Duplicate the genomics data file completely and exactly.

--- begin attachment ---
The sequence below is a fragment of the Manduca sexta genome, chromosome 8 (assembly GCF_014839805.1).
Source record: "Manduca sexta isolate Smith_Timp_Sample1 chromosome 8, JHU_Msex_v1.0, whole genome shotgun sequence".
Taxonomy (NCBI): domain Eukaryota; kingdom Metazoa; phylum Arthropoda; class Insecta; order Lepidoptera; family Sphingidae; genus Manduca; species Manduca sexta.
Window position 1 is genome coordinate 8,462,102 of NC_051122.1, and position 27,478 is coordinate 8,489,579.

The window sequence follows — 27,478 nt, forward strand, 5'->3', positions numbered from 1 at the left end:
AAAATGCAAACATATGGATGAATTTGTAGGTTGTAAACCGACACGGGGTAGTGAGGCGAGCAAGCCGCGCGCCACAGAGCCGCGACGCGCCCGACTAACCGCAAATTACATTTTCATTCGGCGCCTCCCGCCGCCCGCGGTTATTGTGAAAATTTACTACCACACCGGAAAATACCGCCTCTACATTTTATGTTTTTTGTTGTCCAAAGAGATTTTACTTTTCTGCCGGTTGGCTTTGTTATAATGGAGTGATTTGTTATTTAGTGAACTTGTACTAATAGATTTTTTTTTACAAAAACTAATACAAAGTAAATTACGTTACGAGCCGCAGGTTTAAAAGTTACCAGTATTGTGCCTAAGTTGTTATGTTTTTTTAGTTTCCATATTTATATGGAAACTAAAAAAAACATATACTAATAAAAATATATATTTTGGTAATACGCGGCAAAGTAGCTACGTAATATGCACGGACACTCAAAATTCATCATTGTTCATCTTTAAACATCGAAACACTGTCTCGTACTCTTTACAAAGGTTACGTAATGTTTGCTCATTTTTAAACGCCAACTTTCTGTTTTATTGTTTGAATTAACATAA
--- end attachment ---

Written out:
The sequence below is a fragment of the Manduca sexta genome, chromosome 8 (assembly GCF_014839805.1).
Source record: "Manduca sexta isolate Smith_Timp_Sample1 chromosome 8, JHU_Msex_v1.0, whole genome shotgun sequence".
Taxonomy (NCBI): domain Eukaryota; kingdom Metazoa; phylum Arthropoda; class Insecta; order Lepidoptera; family Sphingidae; genus Manduca; species Manduca sexta.
Window position 1 is genome coordinate 8,462,102 of NC_051122.1, and position 27,478 is coordinate 8,489,579.

The window sequence follows — 27,478 nt, forward strand, 5'->3', positions numbered from 1 at the left end:
AAAATGCAAACATATGGATGAATTTGTAGGTTGTAAACCGACACGGGGTAGTGAGGCGAGCAAGCCGCGCGCCACAGAGCCGCGACGCGCCCGACTAACCGCAAATTACATTTTCATTCGGCGCCTCCCGCCGCCCGCGGTTATTGTGAAAATTTACTACCACACCGGAAAATACCGCCTCTACATTTTATGTTTTTTGTTGTCCAAAGAGATTTTACTTTTCTGCCGGTTGGCTTTGTTATAATGGAGTGATTTGTTATTTAGTGAACTTGTACTAATAGATTTTTTTTTACAAAAACTAATACAAAGTAAATTACGTTACGAGCCGCAGGTTTAAAAGTTACCAGTATTGTGCCTAAGTTGTTATGTTTTTTTAGTTTCCATATTTATATGGAAACTAAAAAAAACATATACTAATAAAAATATATATTTTGGTAATACGCGGCAAAGTAGCTACGTAATATGCACGGACACTCAAAATTCATCATTGTTCATCTTTAAACATCGAAACACTGTCTCGTACTCTTTACAAAGGTTACGTAATGTTTGCTCATTTTTAAACGCCAACTTTCTGTTTTATTGTTTGAATTAACATAA